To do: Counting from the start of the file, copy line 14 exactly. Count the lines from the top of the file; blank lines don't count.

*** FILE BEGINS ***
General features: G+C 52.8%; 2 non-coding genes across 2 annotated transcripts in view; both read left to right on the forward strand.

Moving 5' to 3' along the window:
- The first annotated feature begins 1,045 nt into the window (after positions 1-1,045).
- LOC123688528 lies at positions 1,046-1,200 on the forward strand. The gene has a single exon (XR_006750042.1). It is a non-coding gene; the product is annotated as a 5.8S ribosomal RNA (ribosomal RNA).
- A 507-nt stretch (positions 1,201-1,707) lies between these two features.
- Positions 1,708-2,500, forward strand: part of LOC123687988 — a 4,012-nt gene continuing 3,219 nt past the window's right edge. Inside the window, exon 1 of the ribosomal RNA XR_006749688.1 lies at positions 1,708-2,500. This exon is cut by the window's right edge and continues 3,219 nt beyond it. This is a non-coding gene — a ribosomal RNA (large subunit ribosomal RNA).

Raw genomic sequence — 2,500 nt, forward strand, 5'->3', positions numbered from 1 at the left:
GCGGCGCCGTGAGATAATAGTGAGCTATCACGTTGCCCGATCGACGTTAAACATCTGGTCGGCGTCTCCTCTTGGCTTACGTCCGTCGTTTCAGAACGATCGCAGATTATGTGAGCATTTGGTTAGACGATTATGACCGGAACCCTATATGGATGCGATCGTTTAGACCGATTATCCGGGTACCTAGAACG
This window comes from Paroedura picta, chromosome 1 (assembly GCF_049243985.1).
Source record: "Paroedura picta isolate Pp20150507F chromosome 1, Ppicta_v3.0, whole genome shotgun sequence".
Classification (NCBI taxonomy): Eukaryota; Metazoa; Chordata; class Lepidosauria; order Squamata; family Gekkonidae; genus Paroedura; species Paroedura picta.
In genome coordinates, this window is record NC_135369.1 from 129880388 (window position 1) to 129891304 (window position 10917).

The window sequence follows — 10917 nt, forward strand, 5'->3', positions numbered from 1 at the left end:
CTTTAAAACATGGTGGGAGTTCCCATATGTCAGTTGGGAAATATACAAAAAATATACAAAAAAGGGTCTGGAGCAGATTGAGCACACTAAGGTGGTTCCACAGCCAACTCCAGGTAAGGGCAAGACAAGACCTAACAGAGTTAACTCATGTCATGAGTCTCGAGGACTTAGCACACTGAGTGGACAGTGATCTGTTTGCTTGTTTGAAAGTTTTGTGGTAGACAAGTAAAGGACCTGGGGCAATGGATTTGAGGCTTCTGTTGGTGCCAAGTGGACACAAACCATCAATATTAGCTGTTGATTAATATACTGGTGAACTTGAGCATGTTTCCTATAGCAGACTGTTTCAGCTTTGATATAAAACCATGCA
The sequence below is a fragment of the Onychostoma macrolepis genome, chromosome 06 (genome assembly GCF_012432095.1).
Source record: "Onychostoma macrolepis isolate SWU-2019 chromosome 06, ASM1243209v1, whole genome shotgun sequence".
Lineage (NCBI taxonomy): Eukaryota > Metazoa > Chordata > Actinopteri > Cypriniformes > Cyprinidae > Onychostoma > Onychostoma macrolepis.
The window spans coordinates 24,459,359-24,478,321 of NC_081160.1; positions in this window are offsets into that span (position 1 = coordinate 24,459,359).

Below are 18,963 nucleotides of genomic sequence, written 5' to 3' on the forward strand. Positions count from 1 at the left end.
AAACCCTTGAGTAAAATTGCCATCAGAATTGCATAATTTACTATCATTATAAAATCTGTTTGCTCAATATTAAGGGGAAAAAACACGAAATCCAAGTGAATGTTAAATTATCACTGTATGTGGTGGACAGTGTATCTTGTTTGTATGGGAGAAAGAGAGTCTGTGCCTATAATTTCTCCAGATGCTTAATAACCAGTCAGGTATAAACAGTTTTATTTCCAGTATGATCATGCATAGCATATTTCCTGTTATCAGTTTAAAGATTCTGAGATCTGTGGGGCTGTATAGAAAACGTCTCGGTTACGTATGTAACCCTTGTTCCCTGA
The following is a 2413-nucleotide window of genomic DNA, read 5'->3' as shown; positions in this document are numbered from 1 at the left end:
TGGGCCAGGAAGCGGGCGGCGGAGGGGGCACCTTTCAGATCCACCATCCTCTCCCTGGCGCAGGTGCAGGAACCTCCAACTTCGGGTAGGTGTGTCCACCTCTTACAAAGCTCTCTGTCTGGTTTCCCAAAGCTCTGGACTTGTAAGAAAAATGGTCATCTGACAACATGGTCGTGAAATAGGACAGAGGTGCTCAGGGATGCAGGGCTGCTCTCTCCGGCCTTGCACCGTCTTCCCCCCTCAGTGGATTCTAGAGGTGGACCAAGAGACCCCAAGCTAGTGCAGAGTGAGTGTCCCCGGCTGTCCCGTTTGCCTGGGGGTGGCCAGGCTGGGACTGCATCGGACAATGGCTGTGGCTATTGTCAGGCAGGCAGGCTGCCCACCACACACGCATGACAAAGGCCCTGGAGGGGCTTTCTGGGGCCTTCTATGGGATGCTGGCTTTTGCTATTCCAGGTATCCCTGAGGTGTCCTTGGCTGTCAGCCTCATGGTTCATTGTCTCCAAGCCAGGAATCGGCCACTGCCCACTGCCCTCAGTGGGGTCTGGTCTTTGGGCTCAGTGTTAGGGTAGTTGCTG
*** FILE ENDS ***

CTTTAAAACATGGTGGGAGTTCCCATATGTCAGTTGGGAAATATACAAAAAATATACAAAAAAGGGTCTGGAGCAGATTGAGCACACTAAGGTGGTTCCACAGCCAACTCCAGGTAAGGGCAAGACAAGACCTAACAGAGTTAACTCATGTCATGAGTCTCGAGGACTTAGCACACTGAGTGGACAGTGATCTGTTTGCTTGTTTGAAAGTTTTGTGGTAGACAAGTAAAGGACCTGGGGCAATGGATTTGAGGCTTCTGTTGGTGCCAAGTGGACACAAACCATCAATATTAGCTGTTGATTAATATACTGGTGAACTTGAGCATGTTTCCTATAGCAGACTGTTTCAGCTTTGATATAAAACCATGCA